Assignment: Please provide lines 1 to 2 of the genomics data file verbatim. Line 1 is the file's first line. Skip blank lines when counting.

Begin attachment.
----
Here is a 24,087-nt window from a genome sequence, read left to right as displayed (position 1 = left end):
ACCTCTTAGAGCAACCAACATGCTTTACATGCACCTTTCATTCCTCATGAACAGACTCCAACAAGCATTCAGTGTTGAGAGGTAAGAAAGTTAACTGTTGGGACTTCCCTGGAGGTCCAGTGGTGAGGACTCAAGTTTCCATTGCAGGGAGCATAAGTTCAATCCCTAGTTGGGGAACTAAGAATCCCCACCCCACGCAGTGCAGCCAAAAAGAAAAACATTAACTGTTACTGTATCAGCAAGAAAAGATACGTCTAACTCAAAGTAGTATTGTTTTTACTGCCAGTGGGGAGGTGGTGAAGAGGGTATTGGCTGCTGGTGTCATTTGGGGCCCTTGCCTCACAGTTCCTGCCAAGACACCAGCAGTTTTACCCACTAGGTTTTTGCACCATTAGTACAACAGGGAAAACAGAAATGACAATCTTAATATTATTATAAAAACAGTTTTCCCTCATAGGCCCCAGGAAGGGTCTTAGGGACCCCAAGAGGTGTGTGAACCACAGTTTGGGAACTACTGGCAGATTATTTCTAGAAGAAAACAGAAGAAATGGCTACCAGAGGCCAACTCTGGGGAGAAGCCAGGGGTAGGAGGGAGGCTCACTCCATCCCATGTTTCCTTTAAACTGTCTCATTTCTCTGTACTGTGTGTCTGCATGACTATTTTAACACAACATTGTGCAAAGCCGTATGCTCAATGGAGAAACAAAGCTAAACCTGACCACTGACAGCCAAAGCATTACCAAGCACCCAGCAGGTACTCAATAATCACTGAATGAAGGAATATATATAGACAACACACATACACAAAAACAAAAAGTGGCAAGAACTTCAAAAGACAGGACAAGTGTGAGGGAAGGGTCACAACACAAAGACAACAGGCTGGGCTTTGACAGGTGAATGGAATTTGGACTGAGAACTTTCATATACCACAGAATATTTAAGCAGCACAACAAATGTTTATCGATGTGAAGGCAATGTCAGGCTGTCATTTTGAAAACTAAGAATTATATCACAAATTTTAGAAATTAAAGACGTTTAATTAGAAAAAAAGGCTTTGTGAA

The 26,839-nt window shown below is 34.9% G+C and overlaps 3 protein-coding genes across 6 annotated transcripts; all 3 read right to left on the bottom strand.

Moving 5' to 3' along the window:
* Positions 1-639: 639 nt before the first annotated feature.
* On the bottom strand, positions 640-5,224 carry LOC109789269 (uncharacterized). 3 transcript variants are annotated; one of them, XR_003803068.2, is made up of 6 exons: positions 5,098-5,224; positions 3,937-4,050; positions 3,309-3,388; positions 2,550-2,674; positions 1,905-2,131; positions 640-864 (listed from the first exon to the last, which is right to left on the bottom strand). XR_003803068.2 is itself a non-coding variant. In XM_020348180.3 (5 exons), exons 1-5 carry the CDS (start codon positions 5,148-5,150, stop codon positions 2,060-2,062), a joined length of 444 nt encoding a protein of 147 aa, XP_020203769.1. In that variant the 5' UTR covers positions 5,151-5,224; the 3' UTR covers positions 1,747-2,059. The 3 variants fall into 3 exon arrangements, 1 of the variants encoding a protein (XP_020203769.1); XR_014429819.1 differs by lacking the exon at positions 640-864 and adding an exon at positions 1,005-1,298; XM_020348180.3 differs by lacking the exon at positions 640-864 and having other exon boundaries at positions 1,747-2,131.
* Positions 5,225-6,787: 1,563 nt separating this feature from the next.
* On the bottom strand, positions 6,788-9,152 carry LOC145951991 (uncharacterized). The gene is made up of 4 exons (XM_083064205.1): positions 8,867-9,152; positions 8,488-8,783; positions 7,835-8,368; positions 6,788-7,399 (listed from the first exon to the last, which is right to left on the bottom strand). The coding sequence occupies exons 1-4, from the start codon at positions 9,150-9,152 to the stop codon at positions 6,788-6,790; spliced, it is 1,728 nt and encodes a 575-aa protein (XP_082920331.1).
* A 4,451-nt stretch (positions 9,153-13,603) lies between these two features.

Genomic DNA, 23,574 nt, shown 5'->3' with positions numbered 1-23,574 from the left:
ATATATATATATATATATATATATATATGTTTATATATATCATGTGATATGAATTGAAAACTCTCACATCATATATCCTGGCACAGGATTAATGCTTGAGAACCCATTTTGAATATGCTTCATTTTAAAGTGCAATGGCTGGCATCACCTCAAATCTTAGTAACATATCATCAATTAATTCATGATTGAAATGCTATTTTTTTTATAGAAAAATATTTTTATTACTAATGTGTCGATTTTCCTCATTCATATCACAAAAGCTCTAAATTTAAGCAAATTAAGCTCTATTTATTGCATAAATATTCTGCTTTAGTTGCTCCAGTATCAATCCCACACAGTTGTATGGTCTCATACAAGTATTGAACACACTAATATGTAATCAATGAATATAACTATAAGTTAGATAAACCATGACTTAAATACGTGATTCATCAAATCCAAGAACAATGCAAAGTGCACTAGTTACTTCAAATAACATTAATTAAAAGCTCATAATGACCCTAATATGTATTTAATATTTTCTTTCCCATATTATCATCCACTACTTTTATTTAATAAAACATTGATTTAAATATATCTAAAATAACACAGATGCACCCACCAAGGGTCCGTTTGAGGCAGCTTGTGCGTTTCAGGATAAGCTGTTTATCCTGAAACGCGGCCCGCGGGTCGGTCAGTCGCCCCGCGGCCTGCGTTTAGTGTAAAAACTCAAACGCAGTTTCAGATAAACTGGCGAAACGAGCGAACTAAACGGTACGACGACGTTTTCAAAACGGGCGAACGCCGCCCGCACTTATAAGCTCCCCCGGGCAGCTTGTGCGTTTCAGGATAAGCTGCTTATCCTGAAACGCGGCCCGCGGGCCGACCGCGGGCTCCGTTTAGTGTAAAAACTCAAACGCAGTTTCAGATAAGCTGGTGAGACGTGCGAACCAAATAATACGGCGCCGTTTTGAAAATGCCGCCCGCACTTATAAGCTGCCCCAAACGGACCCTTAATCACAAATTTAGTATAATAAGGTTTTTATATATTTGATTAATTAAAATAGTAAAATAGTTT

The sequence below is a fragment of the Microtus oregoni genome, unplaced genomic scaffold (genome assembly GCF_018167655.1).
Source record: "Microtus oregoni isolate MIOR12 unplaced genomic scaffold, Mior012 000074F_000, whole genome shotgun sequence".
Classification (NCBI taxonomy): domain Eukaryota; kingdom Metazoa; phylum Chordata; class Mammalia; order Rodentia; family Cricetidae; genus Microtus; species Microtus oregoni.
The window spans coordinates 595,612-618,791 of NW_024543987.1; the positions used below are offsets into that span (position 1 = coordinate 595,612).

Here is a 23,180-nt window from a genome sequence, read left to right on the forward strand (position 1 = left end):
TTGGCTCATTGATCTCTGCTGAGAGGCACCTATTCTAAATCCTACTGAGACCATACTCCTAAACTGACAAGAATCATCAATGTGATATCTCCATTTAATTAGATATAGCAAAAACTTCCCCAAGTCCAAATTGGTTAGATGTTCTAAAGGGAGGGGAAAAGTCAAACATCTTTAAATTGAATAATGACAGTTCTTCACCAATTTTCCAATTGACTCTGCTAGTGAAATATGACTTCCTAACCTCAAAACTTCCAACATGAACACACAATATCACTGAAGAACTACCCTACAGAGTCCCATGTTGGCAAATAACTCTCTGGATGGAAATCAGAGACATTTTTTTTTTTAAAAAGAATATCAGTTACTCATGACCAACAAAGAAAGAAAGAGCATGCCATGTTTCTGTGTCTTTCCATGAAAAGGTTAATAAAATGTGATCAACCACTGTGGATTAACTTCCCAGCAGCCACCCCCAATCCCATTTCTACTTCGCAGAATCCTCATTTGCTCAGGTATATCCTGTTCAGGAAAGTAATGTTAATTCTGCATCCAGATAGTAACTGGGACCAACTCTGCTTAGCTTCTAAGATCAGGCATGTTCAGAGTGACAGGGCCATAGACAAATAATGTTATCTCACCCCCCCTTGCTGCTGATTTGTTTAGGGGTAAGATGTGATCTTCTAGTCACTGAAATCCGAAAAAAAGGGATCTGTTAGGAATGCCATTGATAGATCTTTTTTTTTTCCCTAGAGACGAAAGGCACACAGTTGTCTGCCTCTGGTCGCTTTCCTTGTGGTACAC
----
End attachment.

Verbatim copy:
Here is a 24,087-nt window from a genome sequence, read left to right as displayed (position 1 = left end):
ACCTCTTAGAGCAACCAACATGCTTTACATGCACCTTTCATTCCTCATGAACAGACTCCAACAAGCATTCAGTGTTGAGAGGTAAGAAAGTTAACTGTTGGGACTTCCCTGGAGGTCCAGTGGTGAGGACTCAAGTTTCCATTGCAGGGAGCATAAGTTCAATCCCTAGTTGGGGAACTAAGAATCCCCACCCCACGCAGTGCAGCCAAAAAGAAAAACATTAACTGTTACTGTATCAGCAAGAAAAGATACGTCTAACTCAAAGTAGTATTGTTTTTACTGCCAGTGGGGAGGTGGTGAAGAGGGTATTGGCTGCTGGTGTCATTTGGGGCCCTTGCCTCACAGTTCCTGCCAAGACACCAGCAGTTTTACCCACTAGGTTTTTGCACCATTAGTACAACAGGGAAAACAGAAATGACAATCTTAATATTATTATAAAAACAGTTTTCCCTCATAGGCCCCAGGAAGGGTCTTAGGGACCCCAAGAGGTGTGTGAACCACAGTTTGGGAACTACTGGCAGATTATTTCTAGAAGAAAACAGAAGAAATGGCTACCAGAGGCCAACTCTGGGGAGAAGCCAGGGGTAGGAGGGAGGCTCACTCCATCCCATGTTTCCTTTAAACTGTCTCATTTCTCTGTACTGTGTGTCTGCATGACTATTTTAACACAACATTGTGCAAAGCCGTATGCTCAATGGAGAAACAAAGCTAAACCTGACCACTGACAGCCAAAGCATTACCAAGCACCCAGCAGGTACTCAATAATCACTGAATGAAGGAATATATATAGACAACACACATACACAAAAACAAAAAGTGGCAAGAACTTCAAAAGACAGGACAAGTGTGAGGGAAGGGTCACAACACAAAGACAACAGGCTGGGCTTTGACAGGTGAATGGAATTTGGACTGAGAACTTTCATATACCACAGAATATTTAAGCAGCACAACAAATGTTTATCGATGTGAAGGCAATGTCAGGCTGTCATTTTGAAAACTAAGAATTATATCACAAATTTTAGAAATTAAAGACGTTTAATTAGAAAAAAAGGCTTTGTGAA